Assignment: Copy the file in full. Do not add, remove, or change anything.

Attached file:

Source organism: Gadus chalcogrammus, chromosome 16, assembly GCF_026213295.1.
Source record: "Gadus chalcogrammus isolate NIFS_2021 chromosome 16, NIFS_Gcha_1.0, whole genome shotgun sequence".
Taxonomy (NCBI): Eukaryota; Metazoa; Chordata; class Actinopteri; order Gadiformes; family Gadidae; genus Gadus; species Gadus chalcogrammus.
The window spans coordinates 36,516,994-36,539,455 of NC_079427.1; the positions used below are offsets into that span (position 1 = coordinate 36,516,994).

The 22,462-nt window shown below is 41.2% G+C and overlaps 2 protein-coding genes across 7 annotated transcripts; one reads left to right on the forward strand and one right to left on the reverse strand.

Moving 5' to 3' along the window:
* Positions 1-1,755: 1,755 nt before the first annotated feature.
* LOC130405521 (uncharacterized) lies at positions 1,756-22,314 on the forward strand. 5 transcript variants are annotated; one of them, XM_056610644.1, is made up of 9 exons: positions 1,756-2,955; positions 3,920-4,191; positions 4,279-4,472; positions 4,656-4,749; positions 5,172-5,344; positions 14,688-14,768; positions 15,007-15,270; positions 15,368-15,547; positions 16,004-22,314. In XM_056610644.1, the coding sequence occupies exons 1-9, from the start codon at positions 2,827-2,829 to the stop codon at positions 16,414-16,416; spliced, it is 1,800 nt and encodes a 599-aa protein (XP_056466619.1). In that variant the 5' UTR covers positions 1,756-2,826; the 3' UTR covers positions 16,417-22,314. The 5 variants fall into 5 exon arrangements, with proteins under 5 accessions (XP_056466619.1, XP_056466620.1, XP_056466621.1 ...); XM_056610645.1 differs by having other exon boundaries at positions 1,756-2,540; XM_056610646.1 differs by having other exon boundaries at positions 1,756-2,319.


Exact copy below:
Source organism: Gadus chalcogrammus, chromosome 16, assembly GCF_026213295.1.
Source record: "Gadus chalcogrammus isolate NIFS_2021 chromosome 16, NIFS_Gcha_1.0, whole genome shotgun sequence".
Taxonomy (NCBI): Eukaryota; Metazoa; Chordata; class Actinopteri; order Gadiformes; family Gadidae; genus Gadus; species Gadus chalcogrammus.
The window spans coordinates 36,516,994-36,539,455 of NC_079427.1; the positions used below are offsets into that span (position 1 = coordinate 36,516,994).

The 22,462-nt window shown below is 41.2% G+C and overlaps 2 protein-coding genes across 7 annotated transcripts; one reads left to right on the forward strand and one right to left on the reverse strand.

Moving 5' to 3' along the window:
* Positions 1-1,755: 1,755 nt before the first annotated feature.
* LOC130405521 (uncharacterized) lies at positions 1,756-22,314 on the forward strand. 5 transcript variants are annotated; one of them, XM_056610644.1, is made up of 9 exons: positions 1,756-2,955; positions 3,920-4,191; positions 4,279-4,472; positions 4,656-4,749; positions 5,172-5,344; positions 14,688-14,768; positions 15,007-15,270; positions 15,368-15,547; positions 16,004-22,314. In XM_056610644.1, the coding sequence occupies exons 1-9, from the start codon at positions 2,827-2,829 to the stop codon at positions 16,414-16,416; spliced, it is 1,800 nt and encodes a 599-aa protein (XP_056466619.1). In that variant the 5' UTR covers positions 1,756-2,826; the 3' UTR covers positions 16,417-22,314. The 5 variants fall into 5 exon arrangements, with proteins under 5 accessions (XP_056466619.1, XP_056466620.1, XP_056466621.1 ...); XM_056610645.1 differs by having other exon boundaries at positions 1,756-2,540; XM_056610646.1 differs by having other exon boundaries at positions 1,756-2,319.